Oh, yeah, I’m rolling deep with bread.
It was a dark and drunken night, long past the hour of common sense, so naturally I was swerving my bike home from Williamsburg. My then-roommate Andrew and I had drunk two too many Styrofoam tankards of beer from Turkey’s Nest, where the faded décor and prices are time-warped in 1982: $4 buys 32 ounces of foamy fun, tip included.
“It’s like they’re begging you to get drunk,” said Andrew, who takes hairstyling cues from Hassids’ curly forelocks. Naturally, he felt right at home as we rolled through yarmulke-wearing South Williamsburg and into Clinton Hill. We steered toward empty beds, another night of alcohol-deadened sleep.These were the late, lonely days of 2004, before he fell in love with a dreadlocked seamstress, following her to San Francisco and heartbreak. I was in the ragged end of a long relationship, in which fuck you was a term of endearment. Such giant beers provided our day’s sole joy.
“Something smells amazing,” Andrew said, stopping on Fulton Street and inhaling the cool air. I followed suit, discerning the sweet perfume of freshly baked bread— an aroma as intoxicating as what I’d recently swallowed. Maybe it was Andrew’s hair. Maybe the scent was my Madeleine. “It almost smells like…challah,” I said, recalling my childhood Rosh Hashanah. My heart gladdened envisioning my mom braiding eggy dough into tight strands.
We weaved—out of curiosity and inebriation—past sooty, shuttered warehouses.
Nothing. Nothing. Jackpot. On Waverly Place, a block off Fulton, we discovered a squat building glowing like Vegas on the desert horizon: the Israel Beigel Baking Company (551 Waverly Ave., betw. Atlantic & Fulton Aves., B’klyn, 718-789-0783). Through a gate I watched as men bustled through the bakery, bagging challah loaves rectangular and circular, sesame-seeded and as smooth and shiny as a Ken doll.
We grasped the prison-like bars and ogled the beautiful loaves as if they were strippers working a pole—food porn at its finest. My carbohydrate lust deepened. My pulse quickened. I needed that challah— and I wouldn’t take no for an answer. “Excuse me,” I called to a worker, as deeply tanned as the loaf he held. He sauntered to the fence, stopping several feet away as if we were rabid junkyard dogs. “Whaddya want?” “Bread,” I said, emboldened by beer. He called his boss, who wore a flour-dusted button-down as white as his beard.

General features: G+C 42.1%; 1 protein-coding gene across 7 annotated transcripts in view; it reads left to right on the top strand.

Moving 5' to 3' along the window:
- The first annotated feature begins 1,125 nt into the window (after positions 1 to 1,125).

“How many loaves?” he asked as tersely as an interrogator.Three.Without providing a price, he ambled off, returning bearing an unmarked brown bag. “Five dollars.” I slid him the fee clandestinely, like we were completing the world’s tastiest drug deal. He got his bread. I got mine. “Remember,” he said, his tone turning bright and paternal, “our challah makes excellent French toast.”
We rode home giddily; for once, our happiness was not served in a Styrofoam cup. Come morning, I coated my cast-iron pan with butter and thick challah slices with a mixture of eggs, milk, vanilla and cinnamon. The crisped final product was fluffy and sweet, with a nice, eggy undercurrent. Like a good Jew, I loved Israel. And Israel loved me back.
Over a half-decade, I’ve oft repeated this covert transaction. Each pass-off is fingerprint-unique. Sometimes the bread’s $2 a loaf; other times it’s three for $5. Or four for $10.The pricing is as capricious as the challah is delicious. But if you deign to buy a loaf, there are ironclad rules of engagement:
1. Come after 11 p.m.
2. Observe the Sabbath.
3. Bring correct change.
4. If you don’t have correct change, await serendipity.
One night, I attempted to buy several loaves.The price: $4. I had a $10.
“Do you have change?” the challah man asked, examining my wrinkled bill as if it were a tetanus-riddled rusty nail. I dug in my pockets, finding only fuzz. We stared at one another through the barred grate, a Mexican standoff between two Jews. He shrugged and began walking away when a voice croaked from the darkness, “I have change.” A homeless man wearing ill-fitting brown rags hobbled forward, his black hair as wiry as a Brillo pad.
From the recesses of his raggedy clothes he retrieved a wad of twisted one-dollar bills. “One, two, three…” he counted, exchanging change for a crisp Alexander Hamilton. He folded it and secreted the currency in a dark, unlikely crevice. “Enjoy the bread,” he said, shuffling off and, if but for a night, restoring my faith in New York’s magic.